Freedom Innovations, a company that specializes in the development of high technology lower extremity prosthetic devices, today announced a worldwide licensing agreement. The agreement grants the company exclusive rights to commercialize the world’s first lower extremity prosthesis with actively powered knee and ankle joints that operate synergistically. Developed at the Vanderbilt University Center for Intelligent Mechatronics in Nashville, Tennessee, this groundbreaking technology will substantially improve an amputee’s quality of life.
The convergence of technologies has made it possible for the Vanderbilt system’s prosthetic knee and ankle joints to work in unison. This allows above-knee amputees to walk 25% faster, while expending 30-40% less energy compared to other state of the art devices. The increase in efficiency, paired with the system’s overall functionality and fall prevention mechanisms, also provides users with increased balance, agility and recovery reflexes to prevent falls. This improved level of safety will reduce the potential for injury and costly hospital admissions.
The Vanderbilt Powered Knee and Ankle System features state of the art microelectronics technology which facilitates intelligent communication between the user and the prosthesis. Sophisticated software with intent recognition capabilities analyzes the user’s movement patterns, such as weight shifting or changes in joint angles. These patterns are translated into power-driven actions that help the user ambulate close to biological norms. The analysis occurs within a few hundred milliseconds with smooth synchronization between the action of the user and the prosthesis. All of this occurs within a design envelope that is comparable to human anatomy, which is critical for user acceptance.
In addition to increased safety and metabolic efficiencies, the Vanderbilt system will offer actively powered stair and ramp ascent and increased symmetry of gait, representing the next leap forward in restoring amputees’ mobility. Plans to modularize the system will ensure that transtibial (below-the-knee) amputees will also have the opportunity to benefit from the ankle and foot technology. A team led by Michael Goldfarb, H. Fort Flowers Professor of Mechanical Engineering and Director of the Center for Intelligent Mechatronics at Vanderbilt University, developed the Powered Knee and Ankle System. “Recent advancements in technology have enabled us to develop a powered prosthesis that reproduces kinematics close to biological norms,” said Goldfarb. “We are entering an age where man and machine are becoming integrated,” he added. “I think our work is a pioneering example of this and we are excited to be working with Freedom Innovations to make this product available to amputees around the world.”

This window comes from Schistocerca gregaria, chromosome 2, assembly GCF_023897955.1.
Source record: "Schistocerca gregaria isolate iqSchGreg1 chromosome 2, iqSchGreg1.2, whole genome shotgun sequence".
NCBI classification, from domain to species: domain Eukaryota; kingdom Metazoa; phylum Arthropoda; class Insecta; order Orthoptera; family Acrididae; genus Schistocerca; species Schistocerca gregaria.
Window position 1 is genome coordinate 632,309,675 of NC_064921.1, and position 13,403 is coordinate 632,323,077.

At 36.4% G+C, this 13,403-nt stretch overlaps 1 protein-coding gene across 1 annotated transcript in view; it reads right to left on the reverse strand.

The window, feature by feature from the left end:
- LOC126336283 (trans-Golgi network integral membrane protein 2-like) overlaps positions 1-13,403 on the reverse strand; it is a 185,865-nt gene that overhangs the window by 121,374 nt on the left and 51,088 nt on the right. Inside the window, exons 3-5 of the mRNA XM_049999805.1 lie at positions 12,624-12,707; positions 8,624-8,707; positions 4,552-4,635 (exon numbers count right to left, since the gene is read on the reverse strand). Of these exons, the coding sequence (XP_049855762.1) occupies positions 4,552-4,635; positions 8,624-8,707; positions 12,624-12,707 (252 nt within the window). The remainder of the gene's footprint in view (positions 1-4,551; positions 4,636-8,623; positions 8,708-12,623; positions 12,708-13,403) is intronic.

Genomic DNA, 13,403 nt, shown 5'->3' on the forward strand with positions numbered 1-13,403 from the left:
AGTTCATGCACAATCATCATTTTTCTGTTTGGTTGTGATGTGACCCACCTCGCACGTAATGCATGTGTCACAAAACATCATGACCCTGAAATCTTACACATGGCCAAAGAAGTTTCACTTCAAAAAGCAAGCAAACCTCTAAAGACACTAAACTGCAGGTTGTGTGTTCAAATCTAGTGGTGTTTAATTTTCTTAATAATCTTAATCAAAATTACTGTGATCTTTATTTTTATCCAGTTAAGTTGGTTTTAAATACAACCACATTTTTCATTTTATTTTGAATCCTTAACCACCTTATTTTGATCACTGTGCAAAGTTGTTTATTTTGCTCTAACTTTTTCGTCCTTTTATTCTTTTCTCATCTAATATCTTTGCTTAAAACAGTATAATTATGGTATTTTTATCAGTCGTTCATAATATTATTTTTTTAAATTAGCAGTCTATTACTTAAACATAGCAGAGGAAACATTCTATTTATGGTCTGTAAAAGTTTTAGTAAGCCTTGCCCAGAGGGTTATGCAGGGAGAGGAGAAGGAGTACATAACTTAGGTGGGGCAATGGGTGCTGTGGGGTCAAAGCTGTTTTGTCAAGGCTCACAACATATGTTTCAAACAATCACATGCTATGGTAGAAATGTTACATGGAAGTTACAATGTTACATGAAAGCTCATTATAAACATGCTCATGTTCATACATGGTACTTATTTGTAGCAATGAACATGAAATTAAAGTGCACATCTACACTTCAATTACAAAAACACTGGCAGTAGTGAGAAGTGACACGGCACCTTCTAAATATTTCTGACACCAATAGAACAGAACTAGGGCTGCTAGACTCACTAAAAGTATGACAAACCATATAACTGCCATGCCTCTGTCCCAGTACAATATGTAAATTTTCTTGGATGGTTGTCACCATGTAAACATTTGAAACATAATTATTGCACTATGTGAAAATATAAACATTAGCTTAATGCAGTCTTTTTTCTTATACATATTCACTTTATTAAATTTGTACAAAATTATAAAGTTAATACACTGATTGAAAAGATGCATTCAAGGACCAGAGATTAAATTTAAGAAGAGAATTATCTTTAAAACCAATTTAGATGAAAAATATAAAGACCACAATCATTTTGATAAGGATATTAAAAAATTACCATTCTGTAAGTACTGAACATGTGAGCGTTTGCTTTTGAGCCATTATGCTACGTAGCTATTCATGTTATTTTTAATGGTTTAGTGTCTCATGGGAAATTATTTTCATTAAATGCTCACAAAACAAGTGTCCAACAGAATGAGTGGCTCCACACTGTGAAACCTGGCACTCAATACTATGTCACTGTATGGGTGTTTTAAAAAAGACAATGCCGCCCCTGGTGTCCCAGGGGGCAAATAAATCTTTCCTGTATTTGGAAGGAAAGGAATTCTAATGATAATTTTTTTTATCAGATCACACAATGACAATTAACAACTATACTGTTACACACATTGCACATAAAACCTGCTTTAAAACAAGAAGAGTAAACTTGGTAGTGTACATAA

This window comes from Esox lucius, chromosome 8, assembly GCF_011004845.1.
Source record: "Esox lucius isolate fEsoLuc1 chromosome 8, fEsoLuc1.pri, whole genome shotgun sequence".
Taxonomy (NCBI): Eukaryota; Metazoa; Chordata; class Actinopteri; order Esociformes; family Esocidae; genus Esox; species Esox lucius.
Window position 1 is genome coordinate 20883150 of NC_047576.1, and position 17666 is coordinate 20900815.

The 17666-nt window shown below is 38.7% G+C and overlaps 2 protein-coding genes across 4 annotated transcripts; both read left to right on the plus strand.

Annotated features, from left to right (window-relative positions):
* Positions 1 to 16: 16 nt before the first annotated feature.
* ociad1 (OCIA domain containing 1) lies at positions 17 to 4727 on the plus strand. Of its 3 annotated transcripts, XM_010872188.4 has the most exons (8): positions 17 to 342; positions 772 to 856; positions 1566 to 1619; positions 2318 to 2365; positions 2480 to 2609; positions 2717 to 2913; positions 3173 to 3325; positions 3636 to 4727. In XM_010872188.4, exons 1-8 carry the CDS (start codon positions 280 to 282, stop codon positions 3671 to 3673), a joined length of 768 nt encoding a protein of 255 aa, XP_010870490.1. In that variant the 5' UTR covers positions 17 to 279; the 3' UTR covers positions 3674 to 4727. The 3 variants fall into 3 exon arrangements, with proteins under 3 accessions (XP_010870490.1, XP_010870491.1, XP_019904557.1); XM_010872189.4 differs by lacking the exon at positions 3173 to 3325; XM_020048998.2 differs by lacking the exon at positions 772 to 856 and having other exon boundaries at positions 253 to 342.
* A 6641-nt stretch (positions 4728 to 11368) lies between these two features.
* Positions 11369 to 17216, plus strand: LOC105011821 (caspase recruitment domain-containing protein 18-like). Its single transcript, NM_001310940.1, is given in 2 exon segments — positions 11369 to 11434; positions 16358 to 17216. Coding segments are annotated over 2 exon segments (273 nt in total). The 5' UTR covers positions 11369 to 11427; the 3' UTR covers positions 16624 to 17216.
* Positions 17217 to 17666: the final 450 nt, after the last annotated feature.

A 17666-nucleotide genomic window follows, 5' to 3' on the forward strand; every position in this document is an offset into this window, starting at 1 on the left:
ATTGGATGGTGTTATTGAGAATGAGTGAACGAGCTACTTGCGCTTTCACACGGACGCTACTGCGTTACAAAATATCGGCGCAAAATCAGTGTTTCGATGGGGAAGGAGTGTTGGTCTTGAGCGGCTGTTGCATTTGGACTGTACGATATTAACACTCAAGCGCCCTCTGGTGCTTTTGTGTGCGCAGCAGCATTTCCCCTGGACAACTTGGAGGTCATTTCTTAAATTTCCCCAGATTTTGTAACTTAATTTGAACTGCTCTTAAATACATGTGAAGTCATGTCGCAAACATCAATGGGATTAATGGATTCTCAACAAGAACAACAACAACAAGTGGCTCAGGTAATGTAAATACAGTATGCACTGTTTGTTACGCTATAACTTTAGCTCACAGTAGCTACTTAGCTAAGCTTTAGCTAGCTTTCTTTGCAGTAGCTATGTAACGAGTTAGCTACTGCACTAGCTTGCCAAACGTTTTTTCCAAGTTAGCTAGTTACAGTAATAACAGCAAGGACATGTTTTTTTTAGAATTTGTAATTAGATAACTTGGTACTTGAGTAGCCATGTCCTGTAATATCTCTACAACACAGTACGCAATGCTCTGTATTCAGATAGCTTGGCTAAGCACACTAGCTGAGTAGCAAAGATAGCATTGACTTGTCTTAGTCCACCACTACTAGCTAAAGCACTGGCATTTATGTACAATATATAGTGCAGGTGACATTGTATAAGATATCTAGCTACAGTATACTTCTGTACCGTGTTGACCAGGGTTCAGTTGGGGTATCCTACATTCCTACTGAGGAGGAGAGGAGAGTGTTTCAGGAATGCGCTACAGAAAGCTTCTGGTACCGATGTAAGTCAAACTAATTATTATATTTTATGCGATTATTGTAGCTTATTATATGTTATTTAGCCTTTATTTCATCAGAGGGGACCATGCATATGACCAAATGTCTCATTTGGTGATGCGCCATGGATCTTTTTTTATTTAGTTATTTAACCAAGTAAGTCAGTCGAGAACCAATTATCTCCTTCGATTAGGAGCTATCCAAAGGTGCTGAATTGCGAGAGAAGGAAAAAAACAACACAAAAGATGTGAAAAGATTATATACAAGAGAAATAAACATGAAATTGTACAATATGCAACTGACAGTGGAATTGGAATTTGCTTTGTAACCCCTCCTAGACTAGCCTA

“The technology developed by this group is world-class,” said Maynard Carkhuff, President and CEO of Freedom Innovations. “This agreement is an important milestone for Freedom as it demonstrates our long-term commitment to bringing innovative products to the market. We are excited to bring the two teams together to commercialize this product over the coming years.”
The technology transfer from Vanderbilt University to Freedom Innovations is the next step in the commercialization process and is scheduled to take place this summer.
About Freedom Innovations
Freedom Innovations, LLC designs, manufactures, and markets advanced technology prosthetic devices that provide people with physical challenges the ability to reach their full potential. Based in Irvine, CA, Freedom’s lower-limb prosthetics are distributed around the world. For more information, visit www.freedom-innovations.com.
About the Center for Intelligent Mechatronics, Vanderbilt University
The Center focuses on the design and control of electromechanical devices, with particular emphasis on the intersection of design and control. Much of its work is human-centered, including current research in anthropomorphic robotic upper and lower extremity prostheses; dynamic approaches to the control of robot biped locomotion; and the use of biologically derived coordination for the control of legged locomotion in multi-legged robots. Vanderbilt University is a private research university of approximately 6,500 undergraduates and 5,300 graduate and professional students. Founded in 1873, the University comprises 10 schools, a distinguished medical center and The Freedom Forum First Amendment Center. Vanderbilt, ranked as one of the nation’s top universities, offers undergraduate programs in the liberal arts and sciences, engineering, music, education and human development, and a full range of graduate and professional degrees.